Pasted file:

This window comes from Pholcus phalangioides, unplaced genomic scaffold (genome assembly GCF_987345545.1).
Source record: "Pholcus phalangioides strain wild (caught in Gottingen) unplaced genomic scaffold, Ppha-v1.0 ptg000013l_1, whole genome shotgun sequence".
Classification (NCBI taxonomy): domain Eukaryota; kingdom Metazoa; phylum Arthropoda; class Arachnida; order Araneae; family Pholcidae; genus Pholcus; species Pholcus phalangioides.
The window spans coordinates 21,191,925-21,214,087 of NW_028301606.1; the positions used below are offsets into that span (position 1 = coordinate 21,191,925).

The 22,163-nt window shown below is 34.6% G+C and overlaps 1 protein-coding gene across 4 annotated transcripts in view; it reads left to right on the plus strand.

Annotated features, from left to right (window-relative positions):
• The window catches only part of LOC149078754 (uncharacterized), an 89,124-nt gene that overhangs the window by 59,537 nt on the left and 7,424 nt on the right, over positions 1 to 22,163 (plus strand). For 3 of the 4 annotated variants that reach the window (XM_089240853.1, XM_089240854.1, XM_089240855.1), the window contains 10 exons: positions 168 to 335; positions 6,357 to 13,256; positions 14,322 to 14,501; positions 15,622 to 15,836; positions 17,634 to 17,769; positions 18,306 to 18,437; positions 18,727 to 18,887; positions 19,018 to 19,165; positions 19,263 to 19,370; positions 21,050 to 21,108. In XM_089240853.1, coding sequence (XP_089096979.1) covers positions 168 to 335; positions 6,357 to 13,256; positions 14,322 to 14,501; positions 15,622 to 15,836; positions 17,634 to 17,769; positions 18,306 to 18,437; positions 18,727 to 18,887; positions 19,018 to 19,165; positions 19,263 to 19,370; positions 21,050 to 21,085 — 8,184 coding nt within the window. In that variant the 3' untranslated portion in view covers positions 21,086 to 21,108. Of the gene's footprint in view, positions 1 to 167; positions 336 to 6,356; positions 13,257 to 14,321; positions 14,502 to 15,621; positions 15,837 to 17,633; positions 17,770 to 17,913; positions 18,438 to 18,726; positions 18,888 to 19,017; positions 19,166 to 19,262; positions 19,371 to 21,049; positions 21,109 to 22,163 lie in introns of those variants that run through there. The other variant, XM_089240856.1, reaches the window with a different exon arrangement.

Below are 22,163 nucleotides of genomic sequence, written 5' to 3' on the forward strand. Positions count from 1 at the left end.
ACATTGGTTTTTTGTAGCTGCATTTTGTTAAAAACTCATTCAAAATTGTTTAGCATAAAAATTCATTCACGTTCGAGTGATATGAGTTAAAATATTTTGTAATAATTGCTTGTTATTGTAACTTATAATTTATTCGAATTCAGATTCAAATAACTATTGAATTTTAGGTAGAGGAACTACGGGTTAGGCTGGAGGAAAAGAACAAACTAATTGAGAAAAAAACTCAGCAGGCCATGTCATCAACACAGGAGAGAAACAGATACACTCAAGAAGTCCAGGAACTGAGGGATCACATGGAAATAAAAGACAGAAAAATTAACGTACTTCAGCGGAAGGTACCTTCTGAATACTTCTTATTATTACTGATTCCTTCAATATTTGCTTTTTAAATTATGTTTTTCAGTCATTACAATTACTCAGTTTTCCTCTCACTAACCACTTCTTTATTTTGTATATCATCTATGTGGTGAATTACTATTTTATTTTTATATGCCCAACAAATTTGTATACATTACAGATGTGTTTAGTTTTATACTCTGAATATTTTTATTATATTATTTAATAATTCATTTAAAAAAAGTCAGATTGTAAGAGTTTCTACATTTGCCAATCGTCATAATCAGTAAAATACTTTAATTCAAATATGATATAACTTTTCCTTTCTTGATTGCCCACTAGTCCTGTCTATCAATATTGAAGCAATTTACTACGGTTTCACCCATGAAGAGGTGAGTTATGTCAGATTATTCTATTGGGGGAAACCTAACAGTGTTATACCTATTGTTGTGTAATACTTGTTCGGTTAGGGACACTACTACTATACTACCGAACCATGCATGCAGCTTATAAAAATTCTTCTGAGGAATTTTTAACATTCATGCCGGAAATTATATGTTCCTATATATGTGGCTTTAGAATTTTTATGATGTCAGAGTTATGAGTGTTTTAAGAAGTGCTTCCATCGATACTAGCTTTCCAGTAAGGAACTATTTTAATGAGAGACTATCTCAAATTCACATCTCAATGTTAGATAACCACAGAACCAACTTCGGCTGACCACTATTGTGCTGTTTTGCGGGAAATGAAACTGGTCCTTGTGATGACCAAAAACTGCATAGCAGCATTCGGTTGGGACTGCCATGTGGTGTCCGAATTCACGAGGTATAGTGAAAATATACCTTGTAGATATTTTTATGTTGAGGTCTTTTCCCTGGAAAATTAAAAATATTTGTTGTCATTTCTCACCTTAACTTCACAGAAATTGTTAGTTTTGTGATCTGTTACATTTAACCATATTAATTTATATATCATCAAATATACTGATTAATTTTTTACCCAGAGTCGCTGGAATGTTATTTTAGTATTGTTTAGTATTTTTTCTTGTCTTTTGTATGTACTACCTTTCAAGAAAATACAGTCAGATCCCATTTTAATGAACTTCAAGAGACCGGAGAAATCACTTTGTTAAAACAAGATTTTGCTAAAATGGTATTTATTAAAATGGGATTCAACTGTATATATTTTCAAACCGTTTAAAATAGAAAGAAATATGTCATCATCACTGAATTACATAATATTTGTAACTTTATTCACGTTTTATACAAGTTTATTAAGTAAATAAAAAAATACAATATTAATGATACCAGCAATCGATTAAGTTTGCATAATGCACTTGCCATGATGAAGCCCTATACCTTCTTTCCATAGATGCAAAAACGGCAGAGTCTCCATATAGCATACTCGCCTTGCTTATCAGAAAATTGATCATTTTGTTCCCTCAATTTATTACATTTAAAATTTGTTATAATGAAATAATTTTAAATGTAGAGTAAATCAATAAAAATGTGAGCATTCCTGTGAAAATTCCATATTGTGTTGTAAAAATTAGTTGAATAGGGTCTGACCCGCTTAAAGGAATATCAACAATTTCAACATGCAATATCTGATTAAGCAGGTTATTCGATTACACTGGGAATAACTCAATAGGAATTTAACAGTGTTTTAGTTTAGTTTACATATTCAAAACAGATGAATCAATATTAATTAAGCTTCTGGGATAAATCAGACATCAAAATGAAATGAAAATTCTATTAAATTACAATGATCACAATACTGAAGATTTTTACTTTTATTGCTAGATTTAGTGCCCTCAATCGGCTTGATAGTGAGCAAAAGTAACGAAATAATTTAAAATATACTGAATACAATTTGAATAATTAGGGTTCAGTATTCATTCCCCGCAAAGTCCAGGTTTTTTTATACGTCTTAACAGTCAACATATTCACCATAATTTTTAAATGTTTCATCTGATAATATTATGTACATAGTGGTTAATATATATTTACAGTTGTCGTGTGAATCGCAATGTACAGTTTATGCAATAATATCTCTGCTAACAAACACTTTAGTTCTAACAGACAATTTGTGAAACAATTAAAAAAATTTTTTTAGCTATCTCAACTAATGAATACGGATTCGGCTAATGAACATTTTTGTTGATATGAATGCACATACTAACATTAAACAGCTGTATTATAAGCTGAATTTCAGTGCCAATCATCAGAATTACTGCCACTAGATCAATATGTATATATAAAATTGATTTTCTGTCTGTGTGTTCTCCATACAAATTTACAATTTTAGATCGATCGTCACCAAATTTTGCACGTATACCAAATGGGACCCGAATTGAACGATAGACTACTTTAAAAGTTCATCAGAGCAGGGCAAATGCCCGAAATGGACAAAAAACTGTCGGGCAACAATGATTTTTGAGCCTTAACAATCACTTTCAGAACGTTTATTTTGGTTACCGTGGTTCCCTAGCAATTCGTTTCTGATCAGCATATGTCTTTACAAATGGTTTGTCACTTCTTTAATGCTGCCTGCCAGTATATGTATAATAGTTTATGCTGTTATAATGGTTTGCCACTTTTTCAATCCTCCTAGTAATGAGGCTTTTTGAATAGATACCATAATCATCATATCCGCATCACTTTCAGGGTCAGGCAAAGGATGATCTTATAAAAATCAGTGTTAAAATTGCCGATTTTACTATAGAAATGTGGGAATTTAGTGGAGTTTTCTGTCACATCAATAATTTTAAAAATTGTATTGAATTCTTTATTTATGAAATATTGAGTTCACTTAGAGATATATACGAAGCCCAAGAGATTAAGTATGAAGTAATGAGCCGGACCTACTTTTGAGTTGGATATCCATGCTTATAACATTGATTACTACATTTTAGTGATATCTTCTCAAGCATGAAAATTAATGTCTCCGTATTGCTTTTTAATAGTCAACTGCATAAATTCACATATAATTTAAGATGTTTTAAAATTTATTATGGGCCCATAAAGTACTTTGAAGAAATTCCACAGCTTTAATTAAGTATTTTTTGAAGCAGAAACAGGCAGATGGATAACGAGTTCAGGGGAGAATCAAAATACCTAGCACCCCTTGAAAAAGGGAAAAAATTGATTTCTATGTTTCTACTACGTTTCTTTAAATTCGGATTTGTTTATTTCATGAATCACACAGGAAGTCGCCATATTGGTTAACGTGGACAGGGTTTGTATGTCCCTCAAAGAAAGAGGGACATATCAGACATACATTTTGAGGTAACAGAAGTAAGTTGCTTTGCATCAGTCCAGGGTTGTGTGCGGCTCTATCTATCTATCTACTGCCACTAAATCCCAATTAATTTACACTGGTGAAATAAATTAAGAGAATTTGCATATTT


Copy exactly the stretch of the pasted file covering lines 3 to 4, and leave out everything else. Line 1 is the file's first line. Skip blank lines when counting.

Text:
Classification (NCBI taxonomy): domain Eukaryota; kingdom Metazoa; phylum Arthropoda; class Arachnida; order Araneae; family Pholcidae; genus Pholcus; species Pholcus phalangioides.
The window spans coordinates 21,191,925-21,214,087 of NW_028301606.1; the positions used below are offsets into that span (position 1 = coordinate 21,191,925).